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ExoPlanet Atmospheres

Addressing the challenges in understanding the nature of Exoplanet Atmospheres from their Spectra

Event Type
Department of Astronomy
134 Astronomy Building
wifi event
Feb 27, 2024   3:45 - 4:45 pm  
Luis Welbanks
Daniel Franco

The 2020s and beyond will be the era of spectroscopy of exoplanet atmospheres. In just 3 years, our field has made dramatic advancements, moving from having very limited wavelength coverage and precision data from the Hubble Space Telescope (HST), to having high-precision spectroscopy over a wide wavelength range (~0.4 to 20μm) with the James Webb Space Telescope (JWST). These exquisite observations come with the opportunity to perform detailed reconnaissance of exoplanet atmospheres, explore their chemical and physical properties, and perform population-level studies to test our hypotheses for planet formation and planetary processes. Thanks to these advancements we could very well be the first generation in human history to answer whether we are alone in the universe.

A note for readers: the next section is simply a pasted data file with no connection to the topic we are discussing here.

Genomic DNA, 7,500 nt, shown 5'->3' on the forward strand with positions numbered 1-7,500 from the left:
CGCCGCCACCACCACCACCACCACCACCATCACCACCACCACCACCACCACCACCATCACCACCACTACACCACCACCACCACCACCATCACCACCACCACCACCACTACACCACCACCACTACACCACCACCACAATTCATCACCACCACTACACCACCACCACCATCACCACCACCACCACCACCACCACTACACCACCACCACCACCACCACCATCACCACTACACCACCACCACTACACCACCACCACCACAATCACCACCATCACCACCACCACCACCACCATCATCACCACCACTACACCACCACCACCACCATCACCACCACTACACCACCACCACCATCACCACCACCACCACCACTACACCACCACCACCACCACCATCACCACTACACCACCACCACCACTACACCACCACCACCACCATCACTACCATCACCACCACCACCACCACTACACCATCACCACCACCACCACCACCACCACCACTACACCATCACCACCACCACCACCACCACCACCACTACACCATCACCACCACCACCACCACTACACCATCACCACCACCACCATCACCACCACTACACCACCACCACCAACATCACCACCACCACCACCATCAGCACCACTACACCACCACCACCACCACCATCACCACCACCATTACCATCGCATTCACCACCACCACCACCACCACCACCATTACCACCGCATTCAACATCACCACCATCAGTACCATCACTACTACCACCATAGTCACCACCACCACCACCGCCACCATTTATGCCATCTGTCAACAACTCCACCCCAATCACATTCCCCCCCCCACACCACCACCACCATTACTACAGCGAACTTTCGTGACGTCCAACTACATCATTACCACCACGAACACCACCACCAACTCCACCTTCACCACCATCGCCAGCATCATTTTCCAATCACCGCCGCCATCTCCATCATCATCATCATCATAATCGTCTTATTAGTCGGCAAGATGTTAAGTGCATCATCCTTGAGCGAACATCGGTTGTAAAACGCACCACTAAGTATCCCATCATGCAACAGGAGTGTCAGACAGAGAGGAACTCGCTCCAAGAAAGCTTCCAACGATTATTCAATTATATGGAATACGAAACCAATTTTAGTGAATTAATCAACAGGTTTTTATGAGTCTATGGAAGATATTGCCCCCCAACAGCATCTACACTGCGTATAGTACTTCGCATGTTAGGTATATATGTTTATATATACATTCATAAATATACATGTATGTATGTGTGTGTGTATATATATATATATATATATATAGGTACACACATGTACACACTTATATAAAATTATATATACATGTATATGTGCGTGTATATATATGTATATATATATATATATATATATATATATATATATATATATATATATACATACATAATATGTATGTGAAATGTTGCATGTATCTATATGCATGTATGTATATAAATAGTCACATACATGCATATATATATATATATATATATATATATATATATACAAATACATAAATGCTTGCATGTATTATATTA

However, any interpretation is only as good as our understanding of the limits of the data and the model assumptions themselves, a point often overlooked. Whether exploring hot gas giants or temperate terrestrial exoplanets, the future of the field depends on our models' ability to interpret atmospheric properties from observed spectra. This new era in exoplanetary sciences invites us to overcome previous artificial boundaries between observers and theorist and merging both disciplines to fully exploit this wealth of data. In this talk, I will present my efforts to deliver a holistic view of exoplanet atmospheres, answering not only what exoplanet atmospheres are made of, but also which data drive our inferences, how reliable these inferences are, and their place within the larger astronomical context. I will present several early ground-breaking results from observations with JWST. From these observations we detect and constrain several chemical species that were previously elusive, including methane (CH4), ammonia (NH3), sulfur dioxide (SO2), carbon monoxide (CO), and carbon dioxide (CO2), alongside several precise water (H2O) measurements. I will discuss the challenges we are currently facing, and the advancements required for inferring the complete chemical inventory of our diverse exoplanet sample. Our findings underscore the transformative power of JWST and pave the way for future, in-depth atmospheric investigations of a larger exoplanet population.

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